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Who Doesn’t Want An Elevator Buddy?

, , , , , | Learning | March 20, 2023

My alma mater was and still is designed to enable disabled people to get around campus and into buildings and classrooms with ease. They have elevators, ramped entrances, ramped street corners, and every method imaginable to make the college experience easier. In fact, the entire town was set up, mostly, for the disabled, especially wheelchairs.

We students became part of their lives in a way by being available to help as best we could, such as the time a girl was rolling too fast to make the turn on the sidewalk and flipped out on the pavement. She was fine. Three of us nearby put her back in business and went on our way.

But there were some people who were… obnoxious. On my way to class on the second floor, I headed into an elevator just before a guy rolled up in his wheelchair. He just sat there right outside the door while I held it open for him.

Guy: “Why are you on the elevator? You can walk. Why don’t you use the stairs?”

I stepped out, holding the door open, and looked all around the entrance to the elevator.

Me: *Glaring at him* “I don’t see any sign that says it’s for disabled people only. So, are you getting in or not?”

Guy: “You can use the stairs. I’m not riding up with you.”

I pushed the button to close the door and went up to the second floor, leaving him fuming downstairs.

I Suppose He’s Some Kind Of War Doctor?

, , , , , , | Learning | March 18, 2023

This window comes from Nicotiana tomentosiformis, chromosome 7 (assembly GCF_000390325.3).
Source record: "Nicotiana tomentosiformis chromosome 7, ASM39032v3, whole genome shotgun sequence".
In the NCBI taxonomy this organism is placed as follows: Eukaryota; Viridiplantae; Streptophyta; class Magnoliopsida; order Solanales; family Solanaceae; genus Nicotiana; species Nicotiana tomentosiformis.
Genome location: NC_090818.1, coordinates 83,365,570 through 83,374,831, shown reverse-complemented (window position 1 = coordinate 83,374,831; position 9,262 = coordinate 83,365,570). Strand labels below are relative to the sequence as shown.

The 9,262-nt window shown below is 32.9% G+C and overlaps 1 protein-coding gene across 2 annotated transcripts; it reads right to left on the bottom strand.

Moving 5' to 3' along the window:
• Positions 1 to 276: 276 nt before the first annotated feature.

I am in a history class at college. Our professor has a doctorate in history and is usually a very serious and solemn man. One of our classmates trips and falls on a step in the lecture hall, but she’s fine.

Classmate’s Friend: *Jokingly* “Help! Is there a doctor in the building?”

Everyone looks at the professor with a smirk.

Professor: *Without skipping a beat* “I’m a doctor who can’t fix your broken bones, but I can amuse you with stories about the Civil War until the ambulance comes.”

Finally, Someone Who Is Open Minded

, , | Right | March 15, 2023

On campus, there is a very small Asian fusion “cafe” that is an alternative to the usual dining halls. It’s very popular, due to the fact that the other dining halls tend to have the same things every day, and it gets kind of boring. Either that, or the food is questionable.

However, the Asian fusion cafe doesn’t open until 11 AM. The hours of the cafe are actually printed on the glass of the door, right at eye level.

I had one quarter where one of my classes ended at 10:30 AM in the building right next to the cafe, so I would just sit on the ground outside. (If you’re wondering why I didn’t wait inside the building, I have some anxiety about timing. I have a whole story where I once went to the airport 8 hours early on purpose.

I never really minded, it was kind of nice to sit outside after being stuffed in a room for two and a half hours.

The first time I sat outside, one of the workers (a nice older Korean man) saw me waiting outside, he opened the locked door.

Employee: “We don’t open until 11.”

Me: “Oh! I know. I’m just waiting out here until you guys open.”

He seemed vaguely surprised but nodded and closed the door again. I (very naively) wondered why he felt the need to mention this when the hours were printed right there on the door. 

Every day I had that class and sat outside, I had the pleasure of watching at least one person walk up to the doors, rattle the handle, peer inside, then look at the time on the door, make a frustrated or disappointed sound, and leave. 

Every day.

For ten weeks.

I no longer wondered why he felt the need to inform me of the hours that I had seen on the door.